She just acted like a western tourist without much of a real agenda to VN and simply could not digest the Love of her biological mother and her siblings because Love of such nature is a foreign thing for her.

    I hope Heidy is reading this.

  50. >>I understand your disdain for western sloth
    >>It doesn’t make your cultures way wrong

    You're confused. I'm from N. America. I'm not even Asian. I'm slothful like you :-)

    >>Heidi’s brothers/sisters have lack of education so they didn’t think what they were asking was out of the ordinary.

    100% wrong and a typical Western "oh, those poor people, if only we could educate them" misunderstanding that has led to disastrous Christian and other "interventions" over the years. It is an ordinary part of being in a family in VN - and was a long time ago in the West too - that you sacrifice for each other, it has nothing to do with education level. You'd be "uneducated" not to - like Heidi.

    In N. America we have almost no notion of family any longer, or of any institutions, other than as temporary contracts of convenience, or usually begrudging inconvenience. For example, children in N. America typically abandon parents as soon as they are a burden upon their freedom. Yet, as we speak, my mother-in-law in VN is in the hospital and various members of the extended family, even in-laws, have spent 24 hours a day there sitting and sleeping on a rattan mat on the concrete floor outside in a courtyard for 12 days or so already (many of which have been very rainy), missing work, so as to be able to do anything needed for her at any hour (the hospital staff are awful). I doubt I could do that for my mother in N. America. But they'll continue to help likewise when she returns home. And they do it without thinking they are "being used". Family here is not a contract where you measure up what you get out of it.

    That is why Heidi's reaction was so selfish and shallow: she wanted the VN family love and ties BUT to contribute absolutely nothing unlike all the other members of the family. And hers would be the least "costly" contribution of all, writing an occasional small check. If she were part of the family, she'd learn that they'd do most anything for her too.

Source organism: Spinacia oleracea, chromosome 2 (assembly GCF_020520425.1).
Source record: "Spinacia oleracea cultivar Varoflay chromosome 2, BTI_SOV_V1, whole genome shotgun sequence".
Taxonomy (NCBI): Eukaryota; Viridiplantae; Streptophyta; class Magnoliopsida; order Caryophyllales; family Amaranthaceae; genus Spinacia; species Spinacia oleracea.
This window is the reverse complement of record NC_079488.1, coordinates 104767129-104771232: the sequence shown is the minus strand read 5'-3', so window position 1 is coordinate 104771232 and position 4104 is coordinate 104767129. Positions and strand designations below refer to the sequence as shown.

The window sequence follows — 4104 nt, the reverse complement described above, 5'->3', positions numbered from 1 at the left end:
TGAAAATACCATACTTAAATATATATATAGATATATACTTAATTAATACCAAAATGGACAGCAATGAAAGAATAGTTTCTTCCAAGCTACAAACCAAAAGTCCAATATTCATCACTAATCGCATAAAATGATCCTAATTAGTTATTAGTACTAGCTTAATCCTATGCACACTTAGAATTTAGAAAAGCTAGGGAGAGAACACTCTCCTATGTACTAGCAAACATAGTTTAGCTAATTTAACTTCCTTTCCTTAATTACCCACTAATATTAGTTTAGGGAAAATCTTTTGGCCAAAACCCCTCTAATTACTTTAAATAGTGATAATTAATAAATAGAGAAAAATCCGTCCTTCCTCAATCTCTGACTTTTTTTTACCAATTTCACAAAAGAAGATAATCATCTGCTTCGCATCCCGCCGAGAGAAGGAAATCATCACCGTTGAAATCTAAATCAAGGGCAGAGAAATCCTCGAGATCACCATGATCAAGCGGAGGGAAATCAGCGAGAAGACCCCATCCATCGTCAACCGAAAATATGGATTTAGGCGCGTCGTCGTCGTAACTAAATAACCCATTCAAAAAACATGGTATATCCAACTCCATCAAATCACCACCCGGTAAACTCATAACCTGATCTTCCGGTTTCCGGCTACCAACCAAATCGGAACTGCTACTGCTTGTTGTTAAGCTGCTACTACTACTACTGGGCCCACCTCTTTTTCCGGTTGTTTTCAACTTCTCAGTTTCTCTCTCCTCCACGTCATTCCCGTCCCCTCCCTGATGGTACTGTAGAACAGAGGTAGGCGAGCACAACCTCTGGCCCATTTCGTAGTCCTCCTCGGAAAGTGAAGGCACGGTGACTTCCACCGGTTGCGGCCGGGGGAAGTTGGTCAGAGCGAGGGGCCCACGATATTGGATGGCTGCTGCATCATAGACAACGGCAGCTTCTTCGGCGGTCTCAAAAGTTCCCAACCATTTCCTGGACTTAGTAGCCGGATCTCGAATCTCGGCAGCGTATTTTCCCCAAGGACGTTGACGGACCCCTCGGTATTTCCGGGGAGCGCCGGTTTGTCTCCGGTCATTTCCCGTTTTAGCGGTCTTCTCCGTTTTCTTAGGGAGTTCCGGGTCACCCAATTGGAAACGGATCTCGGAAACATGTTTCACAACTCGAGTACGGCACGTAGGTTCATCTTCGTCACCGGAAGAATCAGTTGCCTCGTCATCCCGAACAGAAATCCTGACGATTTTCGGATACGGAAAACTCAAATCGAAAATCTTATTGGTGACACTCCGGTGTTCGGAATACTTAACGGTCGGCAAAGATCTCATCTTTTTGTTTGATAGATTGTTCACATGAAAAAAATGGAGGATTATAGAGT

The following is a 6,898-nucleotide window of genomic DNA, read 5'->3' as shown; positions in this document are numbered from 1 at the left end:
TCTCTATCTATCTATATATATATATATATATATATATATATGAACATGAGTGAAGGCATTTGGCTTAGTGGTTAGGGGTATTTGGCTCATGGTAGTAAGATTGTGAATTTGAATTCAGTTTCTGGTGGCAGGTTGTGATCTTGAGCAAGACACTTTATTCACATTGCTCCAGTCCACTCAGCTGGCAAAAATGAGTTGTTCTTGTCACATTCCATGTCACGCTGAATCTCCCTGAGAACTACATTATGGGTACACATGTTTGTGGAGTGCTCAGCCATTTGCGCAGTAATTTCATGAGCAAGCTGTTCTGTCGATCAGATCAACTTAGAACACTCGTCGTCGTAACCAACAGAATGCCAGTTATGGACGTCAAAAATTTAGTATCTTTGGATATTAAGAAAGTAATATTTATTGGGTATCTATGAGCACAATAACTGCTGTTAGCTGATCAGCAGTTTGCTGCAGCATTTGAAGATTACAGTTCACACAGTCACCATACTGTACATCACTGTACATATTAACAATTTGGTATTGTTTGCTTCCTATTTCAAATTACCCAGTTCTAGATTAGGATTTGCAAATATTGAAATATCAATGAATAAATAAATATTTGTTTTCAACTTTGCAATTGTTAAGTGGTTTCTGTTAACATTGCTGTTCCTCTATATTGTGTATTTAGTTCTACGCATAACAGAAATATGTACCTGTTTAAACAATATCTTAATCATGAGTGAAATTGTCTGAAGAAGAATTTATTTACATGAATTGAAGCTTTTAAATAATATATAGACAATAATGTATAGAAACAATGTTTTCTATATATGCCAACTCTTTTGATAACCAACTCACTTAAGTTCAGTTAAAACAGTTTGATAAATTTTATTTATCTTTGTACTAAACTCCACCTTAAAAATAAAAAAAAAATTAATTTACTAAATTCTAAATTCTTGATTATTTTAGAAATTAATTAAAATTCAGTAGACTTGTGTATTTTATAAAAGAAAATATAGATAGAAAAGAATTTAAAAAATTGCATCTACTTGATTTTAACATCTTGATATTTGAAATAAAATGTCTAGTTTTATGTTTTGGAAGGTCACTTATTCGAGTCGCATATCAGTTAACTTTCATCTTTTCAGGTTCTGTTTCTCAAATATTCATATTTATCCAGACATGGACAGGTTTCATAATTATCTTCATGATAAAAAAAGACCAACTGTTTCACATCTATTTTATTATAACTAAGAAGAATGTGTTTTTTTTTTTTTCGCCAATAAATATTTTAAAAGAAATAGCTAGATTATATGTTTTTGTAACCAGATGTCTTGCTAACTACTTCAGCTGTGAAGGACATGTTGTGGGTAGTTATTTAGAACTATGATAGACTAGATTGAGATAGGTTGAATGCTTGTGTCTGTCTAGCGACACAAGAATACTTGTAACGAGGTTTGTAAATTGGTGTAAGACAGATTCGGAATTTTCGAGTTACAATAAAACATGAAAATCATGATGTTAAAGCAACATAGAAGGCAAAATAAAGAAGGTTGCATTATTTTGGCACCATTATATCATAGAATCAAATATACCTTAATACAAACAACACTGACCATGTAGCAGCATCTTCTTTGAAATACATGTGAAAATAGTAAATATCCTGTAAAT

(This seems to have been shot around 1997 when even $50/month would have been huge in the countryside. We give my mother-in-law about $100/month pocket money now.)

    And people say, but that's not done in N. America? Well, where was she? She was in VN, not America, in a Vietnamese family. Don't stumble through the world as a demanding tourist. The VN family displayed vastly more understanding of foreigners than Heidi did and forgave her "ignorance" of local culture and over-the-top reaction to a simple request she knew was expected.

    But maybe her mom was just another sight-seeing attraction for her? The ultimate home-stay tourist experience? (She was already complaining after 3 days that her "host" wanted to spend too much time with her.)

    Either way, if Heidi doesn't want to contribute like other members of the family, then she isn't part of the family. Seemingly she has chosen that, which is so strange given her life and expressed need to connect. There's nothing "wrong" with that, but it does grow out of a fundamentally atomistic, myopic and often shallow culture.

    I hope she goes back one day and rejoins her family.

    1. Great reaction Ziggy Iam agree with you EXCEPT that last sentence
      It would be better if she never have return back to VN
      Because she leaved the Mother with MUCH more pain and suffer than before she went there . and you know most of these kind of people are don't read the 4th commandment in the bible

    2. Heidi didn't contribute?! What? She gave money to her sister, she gave what she could, but her sister asked for "MORE!". Heidi would sacrifice it all, but these people are demanding too much! Another thing, people in Vietnam don't realize the blood and sweat the overseas Viets spill for a few bucks.

  51. Neither Heidi or her Mother's family are in the wrong. This is a classic culture clash! This is what happens when someone travels to a very different place. I wouldnt blame Heidi for having the reaction she did to it, and dont forget all of the pain of being an adopted child in her situation. Her facilitator should have warned her and Heidi should have read up more on Vietnam. She also should have absolutely not worn all of those chunky rings she did, that just says that she is fabulously wealthy to the average Vietnamese person.

    Even with warning and travel experience, I couldnt have imagined what Vietnamese people would be like. Coming from western culture, it was very hard to trust anyone because money ALWAYS came up and exchange was never even close to fair. It seemed like if they could, almost any Vietnamese person, from a five year old boy to someone's 'nice' old granny, would rob me and leave me for dead in the street! Its an uncomfortable feeling, but travel isnt always supposed to be comfortable. Neither is meeting your biological parents.

  52. I don't know why you people are saying ignorant things about Heidi? If you were in her shoes wouldn't you want to find out where your roots are?